Master of Science (MS)


Plant, Enviromental and Soil Sciences

Document Type



Recent studies have revealed that the deterioration of Louisiana coastal wetlands with the loss of soil organic matter could be one of the main reasons leading to the hypoxia in the northern Gulf of Mexico. In this study, Atchafalaya basin undergoing land building and Barataria basin experiencing land loss were evaluated for soil organic matter (SOM) chemistry and relation to carbon source and degradation dynamics. Both lignin biomarkers and SOM molecular compositions from wetland soil profiles up to 50 cm depth of the two contrasting basins were characterized and compared. Lignin monomers were determined using alkaline CuO oxidation followed by gas chromatography-mass spectrometry (GC/MS) detection and SOM compositions were measured directly by pyrolysis-GC/MS. Results showed that Barataria basin wetland soil profiles were dominated by nonwoody angiosperms, whereas Atchafalaya basin wetland soil profiles were dominated by both nonwoody gymnosperms and nonwoody angiosperms. The SOM degradation of the two basin wetland soils was influenced by different factors. Soil acidity had a strong negative effect on the SOM degradation in the Atchafalaya basin, whereas high N contents inhibited lignin degradation in the Barataria basin. Soil electrical conductivity (EC) negatively affected organic matter degradation in the profiles of low salinity wetlands but positively influenced SOM decomposition in higher salinity wetlands. Wetland ecosystems along an increasing salinity gradient of Louisiana coast also exhibited a large variation in SOM composition. Freshwater marsh conditions influenced the amount of N-containing compounds of SOM, whereas brackish and saline marshes exerted more influence on the presence of lignin and aliphatic compounds in SOM, respectively. Overall, coastal wetland SOM compositions were mainly influenced by vegetation sources of specific ecosystems with different salinity tolerance and degradation status that was facilitated by specific environmental factors.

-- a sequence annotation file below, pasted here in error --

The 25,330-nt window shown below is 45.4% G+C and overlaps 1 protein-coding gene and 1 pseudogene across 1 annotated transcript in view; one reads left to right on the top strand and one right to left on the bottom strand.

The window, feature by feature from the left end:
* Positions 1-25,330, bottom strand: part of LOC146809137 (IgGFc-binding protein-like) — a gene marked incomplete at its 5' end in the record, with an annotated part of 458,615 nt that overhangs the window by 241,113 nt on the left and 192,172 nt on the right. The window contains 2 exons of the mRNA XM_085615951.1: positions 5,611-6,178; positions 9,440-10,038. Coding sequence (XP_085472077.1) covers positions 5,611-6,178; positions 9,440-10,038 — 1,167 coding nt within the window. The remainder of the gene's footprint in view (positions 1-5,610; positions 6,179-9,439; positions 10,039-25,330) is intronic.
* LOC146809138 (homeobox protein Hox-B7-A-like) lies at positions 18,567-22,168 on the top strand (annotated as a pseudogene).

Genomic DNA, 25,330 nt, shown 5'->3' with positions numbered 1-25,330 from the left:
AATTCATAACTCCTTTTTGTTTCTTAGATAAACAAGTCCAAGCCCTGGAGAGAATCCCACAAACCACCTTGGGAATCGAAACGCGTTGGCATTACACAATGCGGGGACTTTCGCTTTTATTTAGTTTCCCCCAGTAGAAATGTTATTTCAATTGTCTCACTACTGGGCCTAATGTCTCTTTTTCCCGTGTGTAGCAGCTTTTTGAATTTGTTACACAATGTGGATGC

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Committee Chair

Wang, Jim Jian